Writing Handsome Golang Middleware

Wiring http.Handlers with Google Go’s standard library is straightforward & clean.

http.Handle("/thing", func(w http.ResponseWriter, r *http.Request) {
‌ ‌ w.Write([]byte("got my thing"))
})

Chaining handler’s to create “middleware” isn’t quite as lovely. Your route definitions are difficult to read, and underneath the hood each “handler” is a function returning an http.Handler function.

http.Handle("/thing", acl.ValidToken(logger.RestApi(rate.Limiter(thing.Post))))

Fortunately we require very little excess to create a beautiful flow of middleware handlers.  Additionally there are third-party packages available that we’ll look at.

The Pursuit

My aim in this endeavor is to:

  • Create a clean route definition.
  • Be compatible with std router & popular ones like Gorilla MUX & HttpRouter.
  • Allow contextual info to ride the chain.
  • Write as little code as possible.
  • Be intuitive, don’t diverge.
  • Maybe introduce a common error handler.

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In The Wild

There are some sweet packages available, but I think there is room for more of less. Less additional code, and less of a learning curve for those to follow.

Alice is a popular package, probably the one I would’ve chosen. I like the syntax, it reminds me of .js Promises but I turned away because it felt incompatible with my goal of being intuitive/straightforward. But I like what I see in the source code, and would revisit Alice. There is also Interpose, or Negroni, but they both took unconventional approaches that did not meet my set of criteria.

 

Cleaning Up

We want our route definitions to read easily. Instead of a nested method chain, we want to see a linear method chain, as close to router.Handler("GET", "/thing", first, second, last) as we can get. We don’t want to wrap the router, that’s too disruptive, we just want to drop in a slice of middleware that stop wherever we encounter an error. Easy.

package restiful
import "net/http"

type Handler func (w http.ResponseWriter, r *http.Request) (error)

func Handle(handlers ...Handler) (http.Handler) {
‌ ‌ return http.HandlerFunc(func(w http.ResponseWriter, r *http.Request) {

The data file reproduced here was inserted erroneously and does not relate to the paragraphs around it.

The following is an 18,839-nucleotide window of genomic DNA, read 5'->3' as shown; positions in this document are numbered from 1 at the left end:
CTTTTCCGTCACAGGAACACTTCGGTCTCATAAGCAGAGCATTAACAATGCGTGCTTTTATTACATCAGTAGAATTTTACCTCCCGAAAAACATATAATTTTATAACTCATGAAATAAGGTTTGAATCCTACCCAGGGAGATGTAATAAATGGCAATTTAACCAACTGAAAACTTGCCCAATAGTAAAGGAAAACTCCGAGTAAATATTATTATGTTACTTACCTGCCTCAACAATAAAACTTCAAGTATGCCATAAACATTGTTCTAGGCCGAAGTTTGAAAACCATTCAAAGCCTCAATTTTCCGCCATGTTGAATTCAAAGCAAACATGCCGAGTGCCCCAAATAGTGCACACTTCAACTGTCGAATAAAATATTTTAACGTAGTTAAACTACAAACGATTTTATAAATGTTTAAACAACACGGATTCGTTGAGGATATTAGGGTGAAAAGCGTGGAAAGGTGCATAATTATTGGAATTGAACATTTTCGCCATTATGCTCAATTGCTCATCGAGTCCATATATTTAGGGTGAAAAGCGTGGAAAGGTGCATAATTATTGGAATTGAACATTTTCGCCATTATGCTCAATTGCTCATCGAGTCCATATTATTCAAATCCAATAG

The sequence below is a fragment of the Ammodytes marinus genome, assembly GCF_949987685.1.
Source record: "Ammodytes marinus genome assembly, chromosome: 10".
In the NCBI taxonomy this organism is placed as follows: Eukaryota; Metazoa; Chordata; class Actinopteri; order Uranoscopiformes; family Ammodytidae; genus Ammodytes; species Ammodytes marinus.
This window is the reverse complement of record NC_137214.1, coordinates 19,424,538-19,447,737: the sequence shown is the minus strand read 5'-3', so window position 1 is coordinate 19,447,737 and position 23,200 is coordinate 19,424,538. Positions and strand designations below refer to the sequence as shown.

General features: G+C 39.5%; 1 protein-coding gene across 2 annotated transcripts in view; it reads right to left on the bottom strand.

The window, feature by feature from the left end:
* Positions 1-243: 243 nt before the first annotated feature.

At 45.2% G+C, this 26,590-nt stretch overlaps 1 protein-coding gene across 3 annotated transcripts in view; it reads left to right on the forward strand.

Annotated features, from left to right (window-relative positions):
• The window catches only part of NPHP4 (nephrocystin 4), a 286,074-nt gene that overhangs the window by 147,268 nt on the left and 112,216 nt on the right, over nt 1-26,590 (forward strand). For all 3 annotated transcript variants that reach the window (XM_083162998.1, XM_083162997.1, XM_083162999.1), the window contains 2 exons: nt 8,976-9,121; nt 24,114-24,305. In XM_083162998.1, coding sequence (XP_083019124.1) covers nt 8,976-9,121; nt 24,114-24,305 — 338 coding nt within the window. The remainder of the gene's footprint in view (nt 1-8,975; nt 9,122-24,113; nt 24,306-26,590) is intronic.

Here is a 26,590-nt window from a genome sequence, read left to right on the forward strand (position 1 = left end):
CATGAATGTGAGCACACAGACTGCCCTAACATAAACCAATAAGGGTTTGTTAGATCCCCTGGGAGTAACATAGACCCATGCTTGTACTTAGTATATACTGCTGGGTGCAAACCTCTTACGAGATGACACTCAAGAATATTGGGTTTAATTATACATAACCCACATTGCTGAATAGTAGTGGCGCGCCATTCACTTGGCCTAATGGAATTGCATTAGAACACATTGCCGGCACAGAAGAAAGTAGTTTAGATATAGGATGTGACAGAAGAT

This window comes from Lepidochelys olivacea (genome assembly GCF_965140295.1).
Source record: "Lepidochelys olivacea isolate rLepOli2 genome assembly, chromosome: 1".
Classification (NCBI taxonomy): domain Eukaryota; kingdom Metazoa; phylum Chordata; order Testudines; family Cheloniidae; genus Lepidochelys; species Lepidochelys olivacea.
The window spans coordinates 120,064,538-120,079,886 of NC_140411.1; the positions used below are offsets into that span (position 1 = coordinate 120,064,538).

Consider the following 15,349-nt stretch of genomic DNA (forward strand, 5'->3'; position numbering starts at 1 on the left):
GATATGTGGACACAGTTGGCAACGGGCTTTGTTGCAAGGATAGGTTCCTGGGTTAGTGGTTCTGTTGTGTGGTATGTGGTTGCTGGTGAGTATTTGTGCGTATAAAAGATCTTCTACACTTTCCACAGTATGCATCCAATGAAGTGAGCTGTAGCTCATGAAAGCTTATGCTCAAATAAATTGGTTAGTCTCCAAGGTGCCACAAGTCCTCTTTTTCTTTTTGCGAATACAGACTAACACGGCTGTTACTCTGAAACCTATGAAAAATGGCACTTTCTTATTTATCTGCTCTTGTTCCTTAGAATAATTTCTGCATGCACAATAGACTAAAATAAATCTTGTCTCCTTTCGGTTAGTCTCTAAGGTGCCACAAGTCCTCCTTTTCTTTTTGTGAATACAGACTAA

‌ ‌ ‌ ‌ for _, handler := range handlers {
‌ ‌ ‌ ‌ ‌ ‌ err := handler(w, r)
‌ ‌ ‌ ‌ ‌ ‌ if err != nil {
‌ ‌ ‌ ‌ ‌ ‌ ‌ ‌ w.Write([]byte(err.Error()))
‌ ‌ ‌ ‌ ‌ ‌ ‌ ‌ return
‌ ‌ ‌ ‌ ‌ ‌ }
‌ ‌ ‌ ‌ }
‌ ‌ })
}

Having middleware control-flow managed by a single http.Handler takes away the need to pass around “next”, and provides an expectation that middleware only needs to return an error, else the flow shall continue. Who doesn’t love returning errors in Go? Try it out, to me it really just feels right. Our middleware handler interface is basically ServeHTTP with an error return, and our route handler is an http.Handler processing middleware handlers looking for an error. We can use any http.Request based context package (such as http://www.gorillatoolkit.org/pkg/context), to pass contextual info along the middleware chain.

router.Handler("POST", "/thing", restiful.Handle(
‌ ‌ acl.ValidToken,
‌ ‌ logger.RestApi,
‌ ‌ thing.Post,
))

Recap

  • Create a clean route definition.
  • Be compatible with std router & popular ones like Gorilla MUX & HttpRouter.*Our http.Handler is compatible, although each middleware isn’t. Oh well, we can wrap external middleware in a restiful.Handler.
  • Allow contextual info to ride the chain.
  • Write as little code as possible.
  • Be intuitive, don’t diverge.
  • Maybe introduce a common error handler.

Our route definitions are now easy to read, and feel intuitive plugging into standard & popular routing packages. Get the restiful middleware package on github.com/laicosly/restiful

A specialist in web-app development, I’m passionate about the underlying codebase powering the user experience of modern applications, RESTful APIs, user-friendly UI design, build systems, and git based project deployments. https://github.com/laicosly

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